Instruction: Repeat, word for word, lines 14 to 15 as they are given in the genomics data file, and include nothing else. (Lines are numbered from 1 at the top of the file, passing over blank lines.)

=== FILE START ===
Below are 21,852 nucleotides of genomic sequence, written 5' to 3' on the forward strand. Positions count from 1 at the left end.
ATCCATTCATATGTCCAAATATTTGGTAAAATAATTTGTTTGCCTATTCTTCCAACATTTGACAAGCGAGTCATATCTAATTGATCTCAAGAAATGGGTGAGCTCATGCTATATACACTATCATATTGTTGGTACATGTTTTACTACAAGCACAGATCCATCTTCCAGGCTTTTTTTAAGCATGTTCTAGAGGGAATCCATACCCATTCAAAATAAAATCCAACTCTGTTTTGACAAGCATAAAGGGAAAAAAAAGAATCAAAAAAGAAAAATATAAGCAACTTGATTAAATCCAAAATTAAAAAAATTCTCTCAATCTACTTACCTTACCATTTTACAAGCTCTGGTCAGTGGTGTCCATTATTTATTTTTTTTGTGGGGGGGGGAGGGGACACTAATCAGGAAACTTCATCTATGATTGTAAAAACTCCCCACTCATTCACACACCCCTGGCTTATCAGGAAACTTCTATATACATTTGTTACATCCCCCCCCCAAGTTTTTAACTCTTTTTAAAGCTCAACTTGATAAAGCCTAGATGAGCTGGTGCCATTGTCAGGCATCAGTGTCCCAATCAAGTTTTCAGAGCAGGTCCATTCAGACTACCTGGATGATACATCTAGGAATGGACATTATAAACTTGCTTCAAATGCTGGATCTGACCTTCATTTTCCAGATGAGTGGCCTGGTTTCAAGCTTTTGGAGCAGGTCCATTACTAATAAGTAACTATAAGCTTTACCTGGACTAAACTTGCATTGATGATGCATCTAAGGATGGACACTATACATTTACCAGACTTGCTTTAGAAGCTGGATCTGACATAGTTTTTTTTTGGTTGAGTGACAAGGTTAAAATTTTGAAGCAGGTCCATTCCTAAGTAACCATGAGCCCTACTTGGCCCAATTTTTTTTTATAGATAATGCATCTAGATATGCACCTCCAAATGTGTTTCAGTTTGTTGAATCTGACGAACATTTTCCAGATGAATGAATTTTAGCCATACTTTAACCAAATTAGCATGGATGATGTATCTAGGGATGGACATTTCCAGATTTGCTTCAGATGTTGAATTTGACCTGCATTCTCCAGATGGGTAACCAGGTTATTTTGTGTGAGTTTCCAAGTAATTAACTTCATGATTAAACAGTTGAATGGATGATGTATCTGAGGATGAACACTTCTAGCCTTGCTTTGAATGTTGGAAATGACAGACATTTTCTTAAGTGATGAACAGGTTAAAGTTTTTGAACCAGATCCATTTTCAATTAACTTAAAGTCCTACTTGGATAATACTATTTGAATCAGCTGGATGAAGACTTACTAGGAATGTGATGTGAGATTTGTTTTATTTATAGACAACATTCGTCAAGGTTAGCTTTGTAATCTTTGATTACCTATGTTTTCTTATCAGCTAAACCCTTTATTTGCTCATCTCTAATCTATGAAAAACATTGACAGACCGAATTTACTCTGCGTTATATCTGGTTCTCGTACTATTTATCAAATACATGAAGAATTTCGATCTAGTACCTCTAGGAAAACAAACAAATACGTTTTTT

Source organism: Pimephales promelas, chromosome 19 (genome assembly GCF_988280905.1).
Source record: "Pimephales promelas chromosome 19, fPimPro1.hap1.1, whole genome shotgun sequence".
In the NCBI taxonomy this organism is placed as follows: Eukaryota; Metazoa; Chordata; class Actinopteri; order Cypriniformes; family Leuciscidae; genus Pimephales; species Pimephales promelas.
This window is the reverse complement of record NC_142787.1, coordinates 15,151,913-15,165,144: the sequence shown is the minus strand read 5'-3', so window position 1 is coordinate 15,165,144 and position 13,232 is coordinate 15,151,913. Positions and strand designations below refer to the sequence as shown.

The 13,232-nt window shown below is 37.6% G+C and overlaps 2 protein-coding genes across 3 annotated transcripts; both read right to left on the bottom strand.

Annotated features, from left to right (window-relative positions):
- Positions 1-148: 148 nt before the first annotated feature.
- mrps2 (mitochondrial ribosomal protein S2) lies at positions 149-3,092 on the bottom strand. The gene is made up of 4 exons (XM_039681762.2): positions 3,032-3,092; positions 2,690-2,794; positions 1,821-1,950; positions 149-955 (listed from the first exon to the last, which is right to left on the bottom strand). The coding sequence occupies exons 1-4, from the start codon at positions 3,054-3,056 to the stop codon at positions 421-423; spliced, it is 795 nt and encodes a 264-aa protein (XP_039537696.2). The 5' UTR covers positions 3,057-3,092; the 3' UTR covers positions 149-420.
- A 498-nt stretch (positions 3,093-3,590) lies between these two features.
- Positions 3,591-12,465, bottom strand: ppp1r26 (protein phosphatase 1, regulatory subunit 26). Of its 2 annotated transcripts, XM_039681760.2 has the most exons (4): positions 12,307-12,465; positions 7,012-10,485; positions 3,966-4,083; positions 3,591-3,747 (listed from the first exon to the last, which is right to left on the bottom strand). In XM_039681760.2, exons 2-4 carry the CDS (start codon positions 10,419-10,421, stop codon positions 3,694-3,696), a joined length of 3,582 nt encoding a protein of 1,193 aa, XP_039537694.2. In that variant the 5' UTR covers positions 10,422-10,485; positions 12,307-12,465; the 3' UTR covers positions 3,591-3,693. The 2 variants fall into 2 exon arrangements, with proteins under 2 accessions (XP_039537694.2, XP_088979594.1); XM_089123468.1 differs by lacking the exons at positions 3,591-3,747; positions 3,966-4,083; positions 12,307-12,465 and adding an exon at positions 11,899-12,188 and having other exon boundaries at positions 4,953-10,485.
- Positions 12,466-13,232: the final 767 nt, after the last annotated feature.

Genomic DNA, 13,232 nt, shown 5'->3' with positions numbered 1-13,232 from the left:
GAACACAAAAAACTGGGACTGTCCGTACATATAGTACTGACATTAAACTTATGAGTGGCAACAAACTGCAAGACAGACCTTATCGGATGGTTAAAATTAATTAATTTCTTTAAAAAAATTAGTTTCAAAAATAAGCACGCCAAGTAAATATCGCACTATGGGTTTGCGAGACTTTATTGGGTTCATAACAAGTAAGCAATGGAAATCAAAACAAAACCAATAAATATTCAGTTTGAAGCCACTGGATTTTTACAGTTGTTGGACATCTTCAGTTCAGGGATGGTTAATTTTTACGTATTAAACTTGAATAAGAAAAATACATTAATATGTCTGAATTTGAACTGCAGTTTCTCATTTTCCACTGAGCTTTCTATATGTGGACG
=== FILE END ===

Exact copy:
Genomic DNA, 13,232 nt, shown 5'->3' with positions numbered 1-13,232 from the left:
GAACACAAAAAACTGGGACTGTCCGTACATATAGTACTGACATTAAACTTATGAGTGGCAACAAACTGCAAGACAGACCTTATCGGATGGTTAAAATTAATTAATTTCTTTAAAAAAATTAGTTTCAAAAATAAGCACGCCAAGTAAATATCGCACTATGGGTTTGCGAGACTTTATTGGGTTCATAACAAGTAAGCAATGGAAATCAAAACAAAACCAATAAATATTCAGTTTGAAGCCACTGGATTTTTACAGTTGTTGGACATCTTCAGTTCAGGGATGGTTAATTTTTACGTATTAAACTTGAATAAGAAAAATACATTAATATGTCTGAATTTGAACTGCAGTTTCTCATTTTCCACTGAGCTTTCTATATGTGGACG